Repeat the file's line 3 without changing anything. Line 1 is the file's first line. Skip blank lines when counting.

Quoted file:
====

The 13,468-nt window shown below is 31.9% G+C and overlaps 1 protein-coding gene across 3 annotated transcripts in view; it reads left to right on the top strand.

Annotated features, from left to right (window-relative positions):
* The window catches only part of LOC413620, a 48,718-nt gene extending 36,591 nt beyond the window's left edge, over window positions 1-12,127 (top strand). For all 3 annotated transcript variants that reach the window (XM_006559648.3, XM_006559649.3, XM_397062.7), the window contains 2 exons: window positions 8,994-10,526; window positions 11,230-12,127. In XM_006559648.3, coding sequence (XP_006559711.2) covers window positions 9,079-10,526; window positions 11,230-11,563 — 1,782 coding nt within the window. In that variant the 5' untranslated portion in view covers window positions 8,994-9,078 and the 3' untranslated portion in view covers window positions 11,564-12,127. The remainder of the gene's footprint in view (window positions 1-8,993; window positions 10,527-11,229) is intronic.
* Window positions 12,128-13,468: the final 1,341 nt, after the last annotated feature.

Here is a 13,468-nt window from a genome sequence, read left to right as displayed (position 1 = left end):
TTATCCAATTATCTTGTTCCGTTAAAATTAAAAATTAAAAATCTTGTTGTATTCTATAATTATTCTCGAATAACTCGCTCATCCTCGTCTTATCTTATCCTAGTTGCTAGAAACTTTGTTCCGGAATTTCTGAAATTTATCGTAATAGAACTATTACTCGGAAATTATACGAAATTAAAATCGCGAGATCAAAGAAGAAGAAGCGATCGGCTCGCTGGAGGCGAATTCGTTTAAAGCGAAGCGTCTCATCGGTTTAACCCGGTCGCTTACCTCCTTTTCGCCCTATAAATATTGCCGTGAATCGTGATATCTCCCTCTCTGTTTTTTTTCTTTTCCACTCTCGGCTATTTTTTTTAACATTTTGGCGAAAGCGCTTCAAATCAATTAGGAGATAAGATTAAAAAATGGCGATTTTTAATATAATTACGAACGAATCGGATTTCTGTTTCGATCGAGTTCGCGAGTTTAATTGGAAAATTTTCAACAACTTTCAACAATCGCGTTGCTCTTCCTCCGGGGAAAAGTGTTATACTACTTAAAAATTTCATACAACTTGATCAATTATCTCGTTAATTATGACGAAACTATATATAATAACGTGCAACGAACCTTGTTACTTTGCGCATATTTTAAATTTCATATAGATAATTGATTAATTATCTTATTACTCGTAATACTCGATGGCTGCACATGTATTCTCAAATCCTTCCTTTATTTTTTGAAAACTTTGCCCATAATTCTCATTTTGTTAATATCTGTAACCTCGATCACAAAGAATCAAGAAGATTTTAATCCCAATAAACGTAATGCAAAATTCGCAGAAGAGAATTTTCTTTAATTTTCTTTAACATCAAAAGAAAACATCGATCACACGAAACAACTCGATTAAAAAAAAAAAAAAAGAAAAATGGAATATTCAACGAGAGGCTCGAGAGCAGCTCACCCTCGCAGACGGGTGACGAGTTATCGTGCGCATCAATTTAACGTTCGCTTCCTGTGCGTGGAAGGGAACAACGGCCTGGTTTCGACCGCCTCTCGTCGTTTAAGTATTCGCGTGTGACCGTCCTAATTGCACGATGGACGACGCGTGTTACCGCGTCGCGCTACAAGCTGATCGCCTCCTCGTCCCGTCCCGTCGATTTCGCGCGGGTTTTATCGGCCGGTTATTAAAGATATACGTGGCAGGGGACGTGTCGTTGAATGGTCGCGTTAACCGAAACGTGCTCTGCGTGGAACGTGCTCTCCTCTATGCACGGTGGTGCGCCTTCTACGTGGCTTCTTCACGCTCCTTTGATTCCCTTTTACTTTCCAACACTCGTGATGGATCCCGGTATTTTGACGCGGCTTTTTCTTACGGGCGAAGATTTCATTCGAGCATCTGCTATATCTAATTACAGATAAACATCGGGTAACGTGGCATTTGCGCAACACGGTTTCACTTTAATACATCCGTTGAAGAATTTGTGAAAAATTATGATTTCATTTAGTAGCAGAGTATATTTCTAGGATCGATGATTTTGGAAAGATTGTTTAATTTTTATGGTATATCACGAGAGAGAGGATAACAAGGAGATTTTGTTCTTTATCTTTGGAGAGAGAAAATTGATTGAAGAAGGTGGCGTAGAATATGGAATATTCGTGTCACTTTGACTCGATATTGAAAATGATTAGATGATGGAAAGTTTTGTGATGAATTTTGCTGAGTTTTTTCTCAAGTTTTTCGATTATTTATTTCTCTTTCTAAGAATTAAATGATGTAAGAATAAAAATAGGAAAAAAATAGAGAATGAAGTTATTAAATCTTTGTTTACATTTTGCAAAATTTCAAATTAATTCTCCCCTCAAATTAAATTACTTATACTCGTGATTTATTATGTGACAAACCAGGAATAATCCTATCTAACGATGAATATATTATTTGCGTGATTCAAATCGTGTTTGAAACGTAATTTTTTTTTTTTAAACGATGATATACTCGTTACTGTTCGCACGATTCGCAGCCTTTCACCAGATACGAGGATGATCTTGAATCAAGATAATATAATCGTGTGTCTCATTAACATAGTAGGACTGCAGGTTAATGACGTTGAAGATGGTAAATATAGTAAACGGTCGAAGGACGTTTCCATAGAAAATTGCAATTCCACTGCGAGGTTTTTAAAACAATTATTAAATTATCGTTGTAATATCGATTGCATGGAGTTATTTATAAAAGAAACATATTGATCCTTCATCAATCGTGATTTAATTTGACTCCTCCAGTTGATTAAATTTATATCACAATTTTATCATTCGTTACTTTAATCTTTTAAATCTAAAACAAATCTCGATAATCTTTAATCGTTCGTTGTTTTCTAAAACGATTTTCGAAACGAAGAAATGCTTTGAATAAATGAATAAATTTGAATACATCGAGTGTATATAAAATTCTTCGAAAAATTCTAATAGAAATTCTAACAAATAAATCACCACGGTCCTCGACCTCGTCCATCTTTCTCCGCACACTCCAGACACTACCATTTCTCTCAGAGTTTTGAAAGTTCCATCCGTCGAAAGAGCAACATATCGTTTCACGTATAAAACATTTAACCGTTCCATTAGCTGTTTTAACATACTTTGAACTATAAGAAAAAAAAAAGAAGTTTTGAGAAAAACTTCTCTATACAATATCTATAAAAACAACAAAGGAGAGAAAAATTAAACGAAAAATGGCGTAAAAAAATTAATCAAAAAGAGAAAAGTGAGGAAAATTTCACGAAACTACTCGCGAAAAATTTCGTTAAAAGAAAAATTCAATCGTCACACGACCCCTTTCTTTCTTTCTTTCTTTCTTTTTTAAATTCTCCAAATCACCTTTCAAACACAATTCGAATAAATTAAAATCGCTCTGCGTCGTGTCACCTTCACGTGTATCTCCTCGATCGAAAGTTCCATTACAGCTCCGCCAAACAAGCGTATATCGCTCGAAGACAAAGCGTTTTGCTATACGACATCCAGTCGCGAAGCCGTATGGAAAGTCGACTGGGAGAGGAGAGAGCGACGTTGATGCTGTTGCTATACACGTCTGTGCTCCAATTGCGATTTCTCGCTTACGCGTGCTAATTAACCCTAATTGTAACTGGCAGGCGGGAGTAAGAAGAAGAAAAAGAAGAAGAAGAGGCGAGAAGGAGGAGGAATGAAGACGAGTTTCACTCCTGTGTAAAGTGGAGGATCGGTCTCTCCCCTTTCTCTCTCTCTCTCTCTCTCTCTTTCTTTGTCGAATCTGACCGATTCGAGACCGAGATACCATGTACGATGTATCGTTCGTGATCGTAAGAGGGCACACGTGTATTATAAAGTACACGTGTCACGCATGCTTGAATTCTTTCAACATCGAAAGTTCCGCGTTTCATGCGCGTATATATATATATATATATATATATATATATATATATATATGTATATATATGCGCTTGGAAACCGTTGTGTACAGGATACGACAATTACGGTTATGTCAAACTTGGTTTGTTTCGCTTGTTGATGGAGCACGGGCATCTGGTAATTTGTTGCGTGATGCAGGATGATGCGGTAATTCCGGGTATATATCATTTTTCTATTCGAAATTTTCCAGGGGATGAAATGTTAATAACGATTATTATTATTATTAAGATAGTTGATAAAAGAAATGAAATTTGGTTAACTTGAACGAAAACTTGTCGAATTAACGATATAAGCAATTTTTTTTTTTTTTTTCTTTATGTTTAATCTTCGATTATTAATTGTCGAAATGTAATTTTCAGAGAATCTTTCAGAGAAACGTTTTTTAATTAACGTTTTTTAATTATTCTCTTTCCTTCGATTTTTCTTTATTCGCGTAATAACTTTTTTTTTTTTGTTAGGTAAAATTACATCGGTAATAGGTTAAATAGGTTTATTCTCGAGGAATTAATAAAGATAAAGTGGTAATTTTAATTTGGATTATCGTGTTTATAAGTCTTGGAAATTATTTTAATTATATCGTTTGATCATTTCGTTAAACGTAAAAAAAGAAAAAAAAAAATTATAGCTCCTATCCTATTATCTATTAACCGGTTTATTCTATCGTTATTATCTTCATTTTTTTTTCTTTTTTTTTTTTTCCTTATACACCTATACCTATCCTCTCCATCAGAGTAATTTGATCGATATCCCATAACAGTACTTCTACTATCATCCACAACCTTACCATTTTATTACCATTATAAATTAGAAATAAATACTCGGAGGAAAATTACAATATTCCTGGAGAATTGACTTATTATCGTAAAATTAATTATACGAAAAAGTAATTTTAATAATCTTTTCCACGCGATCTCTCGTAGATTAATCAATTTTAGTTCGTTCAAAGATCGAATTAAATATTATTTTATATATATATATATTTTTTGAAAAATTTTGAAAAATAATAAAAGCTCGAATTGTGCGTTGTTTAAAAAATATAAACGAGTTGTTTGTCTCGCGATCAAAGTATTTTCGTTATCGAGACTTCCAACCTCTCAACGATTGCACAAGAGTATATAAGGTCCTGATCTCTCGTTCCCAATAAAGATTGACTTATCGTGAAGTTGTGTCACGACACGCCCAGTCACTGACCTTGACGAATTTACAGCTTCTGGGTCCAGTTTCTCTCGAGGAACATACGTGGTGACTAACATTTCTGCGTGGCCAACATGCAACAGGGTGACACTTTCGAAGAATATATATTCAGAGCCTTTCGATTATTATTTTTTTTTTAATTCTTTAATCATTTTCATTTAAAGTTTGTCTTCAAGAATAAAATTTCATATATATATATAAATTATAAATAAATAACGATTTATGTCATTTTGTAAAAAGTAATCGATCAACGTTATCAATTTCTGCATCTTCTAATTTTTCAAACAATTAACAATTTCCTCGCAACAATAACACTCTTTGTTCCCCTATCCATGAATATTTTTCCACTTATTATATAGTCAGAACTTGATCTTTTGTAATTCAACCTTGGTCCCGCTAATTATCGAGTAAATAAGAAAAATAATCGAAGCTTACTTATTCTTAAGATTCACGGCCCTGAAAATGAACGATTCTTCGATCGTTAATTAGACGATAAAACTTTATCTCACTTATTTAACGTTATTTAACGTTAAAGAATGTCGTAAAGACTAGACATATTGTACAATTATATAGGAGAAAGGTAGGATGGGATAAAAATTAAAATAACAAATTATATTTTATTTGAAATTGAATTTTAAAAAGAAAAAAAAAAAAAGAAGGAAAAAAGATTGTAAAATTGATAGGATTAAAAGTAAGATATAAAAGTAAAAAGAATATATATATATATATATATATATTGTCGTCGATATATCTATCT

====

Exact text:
* The window catches only part of LOC413620, a 48,718-nt gene extending 36,591 nt beyond the window's left edge, over window positions 1-12,127 (top strand). For all 3 annotated transcript variants that reach the window (XM_006559648.3, XM_006559649.3, XM_397062.7), the window contains 2 exons: window positions 8,994-10,526; window positions 11,230-12,127. In XM_006559648.3, coding sequence (XP_006559711.2) covers window positions 9,079-10,526; window positions 11,230-11,563 — 1,782 coding nt within the window. In that variant the 5' untranslated portion in view covers window positions 8,994-9,078 and the 3' untranslated portion in view covers window positions 11,564-12,127. The remainder of the gene's footprint in view (window positions 1-8,993; window positions 10,527-11,229) is intronic.